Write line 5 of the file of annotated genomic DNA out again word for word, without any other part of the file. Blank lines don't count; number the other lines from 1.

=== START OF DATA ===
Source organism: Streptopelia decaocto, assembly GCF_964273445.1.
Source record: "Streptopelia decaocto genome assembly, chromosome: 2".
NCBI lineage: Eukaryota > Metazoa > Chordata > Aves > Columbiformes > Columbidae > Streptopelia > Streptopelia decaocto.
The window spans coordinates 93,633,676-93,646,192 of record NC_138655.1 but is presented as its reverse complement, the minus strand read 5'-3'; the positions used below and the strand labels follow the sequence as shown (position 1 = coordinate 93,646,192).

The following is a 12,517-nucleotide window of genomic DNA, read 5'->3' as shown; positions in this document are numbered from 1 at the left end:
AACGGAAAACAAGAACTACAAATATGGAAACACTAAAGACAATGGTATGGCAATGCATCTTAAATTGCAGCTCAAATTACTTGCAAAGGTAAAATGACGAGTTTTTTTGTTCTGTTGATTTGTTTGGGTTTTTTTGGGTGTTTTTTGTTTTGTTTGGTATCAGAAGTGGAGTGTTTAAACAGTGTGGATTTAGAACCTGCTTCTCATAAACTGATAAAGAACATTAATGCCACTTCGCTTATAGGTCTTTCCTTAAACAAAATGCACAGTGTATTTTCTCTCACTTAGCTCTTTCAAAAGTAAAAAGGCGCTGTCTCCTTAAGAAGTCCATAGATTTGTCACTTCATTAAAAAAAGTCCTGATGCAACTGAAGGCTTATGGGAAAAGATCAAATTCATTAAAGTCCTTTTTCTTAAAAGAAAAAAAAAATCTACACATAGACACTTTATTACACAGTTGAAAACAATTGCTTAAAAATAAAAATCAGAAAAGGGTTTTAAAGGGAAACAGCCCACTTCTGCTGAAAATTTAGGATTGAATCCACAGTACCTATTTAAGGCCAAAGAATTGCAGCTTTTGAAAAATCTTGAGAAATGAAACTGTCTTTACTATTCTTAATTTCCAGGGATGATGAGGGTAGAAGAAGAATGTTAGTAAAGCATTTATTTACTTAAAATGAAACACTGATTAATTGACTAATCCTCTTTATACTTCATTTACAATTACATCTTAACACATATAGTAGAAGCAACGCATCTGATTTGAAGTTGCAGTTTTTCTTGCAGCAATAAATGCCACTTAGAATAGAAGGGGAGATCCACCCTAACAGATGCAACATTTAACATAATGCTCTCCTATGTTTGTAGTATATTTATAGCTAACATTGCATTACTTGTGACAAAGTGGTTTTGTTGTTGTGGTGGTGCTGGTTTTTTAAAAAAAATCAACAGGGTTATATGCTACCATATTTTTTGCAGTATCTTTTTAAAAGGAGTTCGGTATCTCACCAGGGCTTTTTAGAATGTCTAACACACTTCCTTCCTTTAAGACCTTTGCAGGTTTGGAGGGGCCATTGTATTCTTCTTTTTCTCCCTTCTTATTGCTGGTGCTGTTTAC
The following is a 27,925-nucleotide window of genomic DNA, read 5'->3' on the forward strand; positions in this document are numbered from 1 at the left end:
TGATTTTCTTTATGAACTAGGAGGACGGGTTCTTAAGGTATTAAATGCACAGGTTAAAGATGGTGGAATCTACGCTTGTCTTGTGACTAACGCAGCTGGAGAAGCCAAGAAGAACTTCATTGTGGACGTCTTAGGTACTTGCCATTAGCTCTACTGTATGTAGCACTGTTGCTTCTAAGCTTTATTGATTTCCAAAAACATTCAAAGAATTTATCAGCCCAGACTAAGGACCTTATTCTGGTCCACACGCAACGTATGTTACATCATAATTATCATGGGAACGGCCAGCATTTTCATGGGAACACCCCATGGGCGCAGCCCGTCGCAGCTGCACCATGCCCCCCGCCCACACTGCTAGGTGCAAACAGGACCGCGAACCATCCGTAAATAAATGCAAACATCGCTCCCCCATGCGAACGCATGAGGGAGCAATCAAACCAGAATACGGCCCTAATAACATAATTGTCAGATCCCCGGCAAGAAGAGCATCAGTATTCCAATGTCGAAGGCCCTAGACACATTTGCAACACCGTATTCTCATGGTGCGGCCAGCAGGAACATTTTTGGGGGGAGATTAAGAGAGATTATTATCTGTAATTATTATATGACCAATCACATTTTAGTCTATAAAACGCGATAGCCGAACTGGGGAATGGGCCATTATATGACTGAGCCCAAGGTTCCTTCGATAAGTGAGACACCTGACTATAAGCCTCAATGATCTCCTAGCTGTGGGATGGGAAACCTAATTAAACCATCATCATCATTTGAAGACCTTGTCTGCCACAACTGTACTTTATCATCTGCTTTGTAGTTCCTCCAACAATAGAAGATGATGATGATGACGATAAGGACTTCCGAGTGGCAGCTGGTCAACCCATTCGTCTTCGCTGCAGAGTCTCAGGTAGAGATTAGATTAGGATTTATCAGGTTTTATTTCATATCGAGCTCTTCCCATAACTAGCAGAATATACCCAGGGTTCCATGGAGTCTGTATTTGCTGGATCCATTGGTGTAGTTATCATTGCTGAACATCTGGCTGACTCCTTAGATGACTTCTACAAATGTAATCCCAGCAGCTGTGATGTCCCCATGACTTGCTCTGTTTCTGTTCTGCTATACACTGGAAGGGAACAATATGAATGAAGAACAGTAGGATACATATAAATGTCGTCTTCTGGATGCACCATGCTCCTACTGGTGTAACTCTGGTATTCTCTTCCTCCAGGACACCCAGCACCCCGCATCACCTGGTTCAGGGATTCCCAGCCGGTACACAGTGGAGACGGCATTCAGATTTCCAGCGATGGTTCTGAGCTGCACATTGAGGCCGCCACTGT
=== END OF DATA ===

The following is a 12,517-nucleotide window of genomic DNA, read 5'->3' as shown; positions in this document are numbered from 1 at the left end: